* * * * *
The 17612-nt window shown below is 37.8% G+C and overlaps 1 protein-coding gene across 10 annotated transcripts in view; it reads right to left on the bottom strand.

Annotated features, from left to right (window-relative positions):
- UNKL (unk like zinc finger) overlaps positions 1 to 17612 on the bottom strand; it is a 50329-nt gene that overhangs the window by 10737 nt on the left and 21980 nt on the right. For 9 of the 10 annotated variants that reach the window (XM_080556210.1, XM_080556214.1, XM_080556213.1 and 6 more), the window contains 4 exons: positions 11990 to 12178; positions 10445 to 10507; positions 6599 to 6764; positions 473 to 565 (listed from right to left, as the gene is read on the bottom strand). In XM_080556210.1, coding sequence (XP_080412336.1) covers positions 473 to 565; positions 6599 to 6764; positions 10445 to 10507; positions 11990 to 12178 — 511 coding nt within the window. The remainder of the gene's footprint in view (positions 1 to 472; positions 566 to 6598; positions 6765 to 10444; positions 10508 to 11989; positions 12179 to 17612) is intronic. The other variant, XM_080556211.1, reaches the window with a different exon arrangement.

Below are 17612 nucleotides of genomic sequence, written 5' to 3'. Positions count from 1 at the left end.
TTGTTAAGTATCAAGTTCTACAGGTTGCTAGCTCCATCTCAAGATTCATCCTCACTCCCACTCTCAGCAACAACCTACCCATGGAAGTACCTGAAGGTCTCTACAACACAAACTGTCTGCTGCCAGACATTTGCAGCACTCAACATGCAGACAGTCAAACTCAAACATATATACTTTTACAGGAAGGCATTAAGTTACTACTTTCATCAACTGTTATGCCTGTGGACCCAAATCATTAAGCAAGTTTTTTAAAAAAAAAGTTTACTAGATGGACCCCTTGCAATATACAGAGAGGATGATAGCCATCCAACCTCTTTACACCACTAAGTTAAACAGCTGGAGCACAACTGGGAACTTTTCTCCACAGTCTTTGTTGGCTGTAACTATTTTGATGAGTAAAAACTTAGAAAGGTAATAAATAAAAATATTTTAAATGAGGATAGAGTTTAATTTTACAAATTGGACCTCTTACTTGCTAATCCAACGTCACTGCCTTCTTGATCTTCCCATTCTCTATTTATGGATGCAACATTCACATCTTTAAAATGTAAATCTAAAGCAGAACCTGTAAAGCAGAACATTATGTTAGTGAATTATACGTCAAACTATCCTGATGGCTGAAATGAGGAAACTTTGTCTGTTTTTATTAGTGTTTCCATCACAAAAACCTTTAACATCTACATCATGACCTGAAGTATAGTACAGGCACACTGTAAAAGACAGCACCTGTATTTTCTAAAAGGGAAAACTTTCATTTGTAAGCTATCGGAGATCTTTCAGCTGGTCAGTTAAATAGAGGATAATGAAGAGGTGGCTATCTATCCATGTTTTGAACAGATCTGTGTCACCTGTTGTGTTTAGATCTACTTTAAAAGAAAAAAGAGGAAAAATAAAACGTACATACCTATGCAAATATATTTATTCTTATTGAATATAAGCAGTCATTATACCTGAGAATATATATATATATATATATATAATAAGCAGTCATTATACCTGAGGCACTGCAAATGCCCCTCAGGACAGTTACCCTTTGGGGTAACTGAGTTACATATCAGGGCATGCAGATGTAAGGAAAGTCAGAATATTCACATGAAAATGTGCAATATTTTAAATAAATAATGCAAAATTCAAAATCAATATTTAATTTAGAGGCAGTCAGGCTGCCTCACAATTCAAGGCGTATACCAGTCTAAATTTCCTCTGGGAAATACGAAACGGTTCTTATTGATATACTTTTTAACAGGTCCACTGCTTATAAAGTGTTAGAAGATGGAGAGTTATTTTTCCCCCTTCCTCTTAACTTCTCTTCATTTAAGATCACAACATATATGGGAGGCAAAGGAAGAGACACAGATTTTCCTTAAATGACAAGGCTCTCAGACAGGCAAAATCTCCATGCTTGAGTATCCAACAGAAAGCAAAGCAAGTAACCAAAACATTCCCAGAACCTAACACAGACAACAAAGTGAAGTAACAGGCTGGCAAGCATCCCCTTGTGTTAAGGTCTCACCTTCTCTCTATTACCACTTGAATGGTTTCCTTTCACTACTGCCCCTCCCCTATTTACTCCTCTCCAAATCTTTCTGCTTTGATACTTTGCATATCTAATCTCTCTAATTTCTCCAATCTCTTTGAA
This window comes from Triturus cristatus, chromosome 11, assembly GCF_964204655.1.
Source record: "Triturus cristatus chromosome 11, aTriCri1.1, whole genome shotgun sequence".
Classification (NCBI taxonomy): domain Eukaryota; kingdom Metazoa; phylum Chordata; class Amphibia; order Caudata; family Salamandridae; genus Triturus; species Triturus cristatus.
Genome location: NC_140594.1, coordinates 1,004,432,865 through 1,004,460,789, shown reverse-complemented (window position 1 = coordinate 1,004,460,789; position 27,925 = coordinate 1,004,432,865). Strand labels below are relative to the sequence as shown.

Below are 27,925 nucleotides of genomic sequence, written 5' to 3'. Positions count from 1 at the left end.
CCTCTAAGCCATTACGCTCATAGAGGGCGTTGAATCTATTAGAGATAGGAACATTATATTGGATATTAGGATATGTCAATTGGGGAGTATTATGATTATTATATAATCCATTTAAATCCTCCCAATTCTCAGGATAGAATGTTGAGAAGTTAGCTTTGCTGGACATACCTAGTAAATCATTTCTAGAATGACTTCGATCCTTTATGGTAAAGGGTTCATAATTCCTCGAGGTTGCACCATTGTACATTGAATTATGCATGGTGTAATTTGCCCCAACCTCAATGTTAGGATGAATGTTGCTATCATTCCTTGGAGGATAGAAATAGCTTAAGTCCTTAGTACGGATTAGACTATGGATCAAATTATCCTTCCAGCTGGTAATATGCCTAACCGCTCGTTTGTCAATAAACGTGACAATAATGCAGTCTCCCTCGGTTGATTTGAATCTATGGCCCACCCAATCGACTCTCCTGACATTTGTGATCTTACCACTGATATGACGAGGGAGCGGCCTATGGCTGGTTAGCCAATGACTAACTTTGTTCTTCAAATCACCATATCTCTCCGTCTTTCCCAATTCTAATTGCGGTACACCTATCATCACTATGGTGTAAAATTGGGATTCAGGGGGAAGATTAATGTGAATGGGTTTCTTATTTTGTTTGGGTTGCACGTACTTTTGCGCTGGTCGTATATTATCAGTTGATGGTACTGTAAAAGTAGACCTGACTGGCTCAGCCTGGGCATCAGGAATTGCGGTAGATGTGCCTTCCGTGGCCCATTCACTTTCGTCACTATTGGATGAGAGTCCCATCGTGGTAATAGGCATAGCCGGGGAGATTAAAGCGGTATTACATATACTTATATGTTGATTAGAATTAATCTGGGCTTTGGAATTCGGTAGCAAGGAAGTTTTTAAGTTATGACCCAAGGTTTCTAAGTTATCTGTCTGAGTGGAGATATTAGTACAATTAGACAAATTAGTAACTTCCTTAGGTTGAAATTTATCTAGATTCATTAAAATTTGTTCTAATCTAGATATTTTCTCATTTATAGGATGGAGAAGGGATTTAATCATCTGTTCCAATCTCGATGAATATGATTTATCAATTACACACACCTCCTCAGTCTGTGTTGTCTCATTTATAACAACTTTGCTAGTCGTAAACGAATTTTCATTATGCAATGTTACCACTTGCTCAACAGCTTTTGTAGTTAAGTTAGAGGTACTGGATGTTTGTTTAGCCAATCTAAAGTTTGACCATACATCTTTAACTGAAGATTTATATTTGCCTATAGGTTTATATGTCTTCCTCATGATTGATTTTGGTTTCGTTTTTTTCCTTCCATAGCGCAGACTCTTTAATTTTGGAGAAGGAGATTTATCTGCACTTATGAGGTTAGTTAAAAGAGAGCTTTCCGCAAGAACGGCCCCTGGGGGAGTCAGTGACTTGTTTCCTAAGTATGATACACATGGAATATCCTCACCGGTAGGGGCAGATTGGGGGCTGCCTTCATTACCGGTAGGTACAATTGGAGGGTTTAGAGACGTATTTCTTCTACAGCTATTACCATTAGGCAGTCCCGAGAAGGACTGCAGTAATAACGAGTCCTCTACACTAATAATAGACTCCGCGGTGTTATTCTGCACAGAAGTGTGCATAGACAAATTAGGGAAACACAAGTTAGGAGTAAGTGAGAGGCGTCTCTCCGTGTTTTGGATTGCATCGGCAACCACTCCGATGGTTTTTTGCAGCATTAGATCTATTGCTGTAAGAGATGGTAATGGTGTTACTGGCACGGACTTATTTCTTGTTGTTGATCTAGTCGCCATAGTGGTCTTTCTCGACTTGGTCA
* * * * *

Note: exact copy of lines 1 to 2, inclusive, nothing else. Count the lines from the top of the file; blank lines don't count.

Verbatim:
The 17612-nt window shown below is 37.8% G+C and overlaps 1 protein-coding gene across 10 annotated transcripts in view; it reads right to left on the bottom strand.

Annotated features, from left to right (window-relative positions):